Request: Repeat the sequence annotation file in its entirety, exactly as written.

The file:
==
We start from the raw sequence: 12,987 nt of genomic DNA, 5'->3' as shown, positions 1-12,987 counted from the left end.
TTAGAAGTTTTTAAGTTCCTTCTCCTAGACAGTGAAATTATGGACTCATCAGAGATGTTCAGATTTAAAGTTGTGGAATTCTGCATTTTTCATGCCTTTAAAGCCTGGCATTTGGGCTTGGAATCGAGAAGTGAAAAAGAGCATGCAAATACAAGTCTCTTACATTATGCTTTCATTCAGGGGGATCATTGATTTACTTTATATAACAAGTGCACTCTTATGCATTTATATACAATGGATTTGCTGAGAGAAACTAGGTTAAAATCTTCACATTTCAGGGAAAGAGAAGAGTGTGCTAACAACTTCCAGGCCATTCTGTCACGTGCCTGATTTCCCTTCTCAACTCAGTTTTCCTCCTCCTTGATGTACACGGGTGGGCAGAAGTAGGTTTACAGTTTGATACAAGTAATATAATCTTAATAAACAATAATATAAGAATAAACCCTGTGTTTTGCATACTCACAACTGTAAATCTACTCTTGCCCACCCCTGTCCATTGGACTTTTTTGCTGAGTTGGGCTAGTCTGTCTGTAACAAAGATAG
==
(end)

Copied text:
We start from the raw sequence: 12,987 nt of genomic DNA, 5'->3' as shown, positions 1-12,987 counted from the left end.
TTAGAAGTTTTTAAGTTCCTTCTCCTAGACAGTGAAATTATGGACTCATCAGAGATGTTCAGATTTAAAGTTGTGGAATTCTGCATTTTTCATGCCTTTAAAGCCTGGCATTTGGGCTTGGAATCGAGAAGTGAAAAAGAGCATGCAAATACAAGTCTCTTACATTATGCTTTCATTCAGGGGGATCATTGATTTACTTTATATAACAAGTGCACTCTTATGCATTTATATACAATGGATTTGCTGAGAGAAACTAGGTTAAAATCTTCACATTTCAGGGAAAGAGAAGAGTGTGCTAACAACTTCCAGGCCATTCTGTCACGTGCCTGATTTCCCTTCTCAACTCAGTTTTCCTCCTCCTTGATGTACACGGGTGGGCAGAAGTAGGTTTACAGTTTGATACAAGTAATATAATCTTAATAAACAATAATATAAGAATAAACCCTGTGTTTTGCATACTCACAACTGTAAATCTACTCTTGCCCACCCCTGTCCATTGGACTTTTTTGCTGAGTTGGGCTAGTCTGTCTGTAACAAAGATAG